After the treatment, there can be some soreness in the tooth. The pain should be relievable by taking normal painkillers. Remember always to read and follow the inscription. If the pains persist, the tooth may be inflamed and you will have to contact the dentist.
Root treatment may be necessary
When grinding the tooth for dental crown, the dentist may accidentally touch a part of the soft tissue (the pulp) within the tooth. There may be thin extensions, which are invisible on the x-ray. Moreover, the length of the pulp differs from person to person. This is why 5-10% of all crown treated teeth will have to be root treated as well. This is not necessarily the dentist’s fault.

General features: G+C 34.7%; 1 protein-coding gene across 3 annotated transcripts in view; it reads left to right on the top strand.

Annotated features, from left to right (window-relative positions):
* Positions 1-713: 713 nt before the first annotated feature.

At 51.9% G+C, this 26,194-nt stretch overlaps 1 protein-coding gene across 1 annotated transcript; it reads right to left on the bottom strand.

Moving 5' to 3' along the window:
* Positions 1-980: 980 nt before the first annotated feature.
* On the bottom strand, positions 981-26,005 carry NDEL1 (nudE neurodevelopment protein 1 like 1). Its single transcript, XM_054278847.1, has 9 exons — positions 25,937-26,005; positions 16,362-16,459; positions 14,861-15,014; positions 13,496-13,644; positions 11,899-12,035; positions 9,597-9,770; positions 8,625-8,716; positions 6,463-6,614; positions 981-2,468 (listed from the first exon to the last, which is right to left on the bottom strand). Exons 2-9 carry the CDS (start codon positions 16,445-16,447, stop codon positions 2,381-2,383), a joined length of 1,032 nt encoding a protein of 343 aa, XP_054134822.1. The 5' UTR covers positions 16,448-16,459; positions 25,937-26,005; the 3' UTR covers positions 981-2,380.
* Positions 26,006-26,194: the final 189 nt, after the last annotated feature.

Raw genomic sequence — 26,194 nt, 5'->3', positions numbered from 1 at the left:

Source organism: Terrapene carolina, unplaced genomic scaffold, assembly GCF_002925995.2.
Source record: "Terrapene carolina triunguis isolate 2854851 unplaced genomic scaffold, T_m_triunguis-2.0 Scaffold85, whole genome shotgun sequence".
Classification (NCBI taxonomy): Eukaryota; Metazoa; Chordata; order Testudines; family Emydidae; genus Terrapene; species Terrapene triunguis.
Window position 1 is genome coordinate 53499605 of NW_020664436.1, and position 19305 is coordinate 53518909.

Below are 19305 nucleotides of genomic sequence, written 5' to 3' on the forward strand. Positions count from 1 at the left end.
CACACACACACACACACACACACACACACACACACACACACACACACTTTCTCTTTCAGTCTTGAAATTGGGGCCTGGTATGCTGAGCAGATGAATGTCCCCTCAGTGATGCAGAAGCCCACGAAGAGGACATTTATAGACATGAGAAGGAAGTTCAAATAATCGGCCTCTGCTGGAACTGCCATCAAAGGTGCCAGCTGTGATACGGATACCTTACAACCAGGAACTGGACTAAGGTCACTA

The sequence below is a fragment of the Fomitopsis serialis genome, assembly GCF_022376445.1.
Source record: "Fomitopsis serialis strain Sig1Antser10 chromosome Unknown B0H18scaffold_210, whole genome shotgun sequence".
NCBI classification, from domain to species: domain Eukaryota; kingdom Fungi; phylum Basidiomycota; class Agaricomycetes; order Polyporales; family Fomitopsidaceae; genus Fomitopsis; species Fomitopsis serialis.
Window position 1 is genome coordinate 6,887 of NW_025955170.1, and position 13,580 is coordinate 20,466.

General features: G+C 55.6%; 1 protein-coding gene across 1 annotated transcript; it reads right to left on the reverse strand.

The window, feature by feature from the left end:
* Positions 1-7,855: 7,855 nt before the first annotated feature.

Why not treat the tooth to begin with?
If the dentist performed root treatment on teeth before placing the crown, potential inflammation would most likely be avoided. However, in 90-95% of the cases, it would be unnecessary, and it is better for the tooth to have a root. A root treated tooth is not as strong as a living tooth.
My tooth shivers after a crown treatment – is that normal?
A tooth is more sensitive to temperature after having a crown attached. Often the shivering will occur where the crown meets the gum. It can be annoying, but it is harmless. Certain toothpastes can reduce the sensitivity.